PW-6U Technical Data:

Wing span: 52.5 ft. (16,00m)
Length: 25.75 ft. (7,85m)
Height: 8 ft. (2,44m)
Wing area: 164 sq. ft. (15,25m2)
Aspect ratio: 16,8
Empty weight: 794 lbs. (360 kg)
Max take off weight: 1204 lbs. (546 kg)
Limit load factors for VA: +5,3 –2,65
Limit load factors for VNE: +4,0 –1,50


Gliding ratio:  34
Minimum rate of sink at 43.2 kts: 148 ft/min
Maneuvering speed VA: 88 kts.
Never exceed speed VNE: 140 kts.
Stall speed: 36.7 kts.


  • loop
  • hammerhead
  • spin
  • spiral
  • chandelle
  • immelmann
  • split S


  • day flying
  • cloud flying
  • aerobatics maneuvers as above

    PW-6U in flight (photo by Andrzej Rożnowski)


The author trying the original PW-6U prototype for size at the aero club in Świdnik, Poland. (photo by Jacek Kóbiesa)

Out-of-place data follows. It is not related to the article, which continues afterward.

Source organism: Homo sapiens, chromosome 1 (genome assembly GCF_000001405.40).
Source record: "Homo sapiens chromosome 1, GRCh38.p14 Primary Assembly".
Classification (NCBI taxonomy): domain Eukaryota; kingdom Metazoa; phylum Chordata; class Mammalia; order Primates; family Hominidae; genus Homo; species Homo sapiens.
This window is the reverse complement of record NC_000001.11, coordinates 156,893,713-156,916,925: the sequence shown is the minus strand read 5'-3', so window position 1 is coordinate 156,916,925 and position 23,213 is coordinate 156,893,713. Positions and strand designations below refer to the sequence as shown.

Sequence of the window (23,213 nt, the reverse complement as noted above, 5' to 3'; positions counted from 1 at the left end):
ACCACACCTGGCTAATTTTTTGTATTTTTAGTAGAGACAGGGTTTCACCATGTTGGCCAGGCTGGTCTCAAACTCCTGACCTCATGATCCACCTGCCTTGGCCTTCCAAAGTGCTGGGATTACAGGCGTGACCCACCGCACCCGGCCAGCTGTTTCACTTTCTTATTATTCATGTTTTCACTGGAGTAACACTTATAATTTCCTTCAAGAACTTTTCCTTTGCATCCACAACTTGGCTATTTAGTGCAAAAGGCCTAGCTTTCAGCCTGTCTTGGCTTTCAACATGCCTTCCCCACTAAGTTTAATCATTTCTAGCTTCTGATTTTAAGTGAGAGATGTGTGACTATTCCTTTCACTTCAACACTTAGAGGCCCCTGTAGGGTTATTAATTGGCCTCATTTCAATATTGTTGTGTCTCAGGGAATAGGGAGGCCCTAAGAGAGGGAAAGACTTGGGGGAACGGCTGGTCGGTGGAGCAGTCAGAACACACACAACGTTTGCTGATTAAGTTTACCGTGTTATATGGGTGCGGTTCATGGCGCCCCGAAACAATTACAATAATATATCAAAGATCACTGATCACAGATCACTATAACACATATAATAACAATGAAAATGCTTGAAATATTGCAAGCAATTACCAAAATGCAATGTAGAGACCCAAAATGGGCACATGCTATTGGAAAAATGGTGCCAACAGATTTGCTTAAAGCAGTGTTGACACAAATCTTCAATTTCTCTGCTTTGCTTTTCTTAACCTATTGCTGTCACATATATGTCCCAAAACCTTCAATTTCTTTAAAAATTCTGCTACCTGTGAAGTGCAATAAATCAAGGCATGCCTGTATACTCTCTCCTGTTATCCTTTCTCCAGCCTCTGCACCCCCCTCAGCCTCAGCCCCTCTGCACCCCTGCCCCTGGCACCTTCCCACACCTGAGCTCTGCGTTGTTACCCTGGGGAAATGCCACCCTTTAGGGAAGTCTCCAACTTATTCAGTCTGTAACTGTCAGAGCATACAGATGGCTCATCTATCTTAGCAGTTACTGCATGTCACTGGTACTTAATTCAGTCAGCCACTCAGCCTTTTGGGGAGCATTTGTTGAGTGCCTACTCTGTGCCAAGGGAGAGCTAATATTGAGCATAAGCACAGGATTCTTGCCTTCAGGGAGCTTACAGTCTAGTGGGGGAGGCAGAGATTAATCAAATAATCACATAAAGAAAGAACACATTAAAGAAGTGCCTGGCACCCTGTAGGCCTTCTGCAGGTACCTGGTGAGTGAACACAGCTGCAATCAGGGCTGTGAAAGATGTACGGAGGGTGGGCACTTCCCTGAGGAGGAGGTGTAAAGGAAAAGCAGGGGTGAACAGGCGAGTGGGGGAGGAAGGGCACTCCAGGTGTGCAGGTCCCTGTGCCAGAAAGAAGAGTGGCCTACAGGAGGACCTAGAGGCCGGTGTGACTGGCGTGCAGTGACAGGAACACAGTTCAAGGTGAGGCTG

13 comments for “World Class Sailplanes Dead?

  1. John
    April 27, 2012 at 9:52 pm

    Glad to read a positive article about the PW’s. Their great ships for the investment. I’ve had my PW5 for 3 years and it’s a blast to fly. Can’t beat it for the fun per $. Our club has owned another PW5 for about 9 years and has held up very well, no problems. It’s a popular club ship with the membership.

  2. Ken Prothero
    May 1, 2012 at 6:11 pm

    PW-6 is FAA certified.

  3. Gerard Robertson
    May 8, 2012 at 2:47 pm

    I started flying in New Zealand ni the late ’70s (learning on the Blanik & K-13, then moving on to the K-8 & K-6) and am also a “yachtie”.

    I agree with this article. The PW-5 is an attempt to apply the Laser yacht approach of simple, low-cost, bog-standard equipment to gliding. It adequately replaces the earlier single seaters.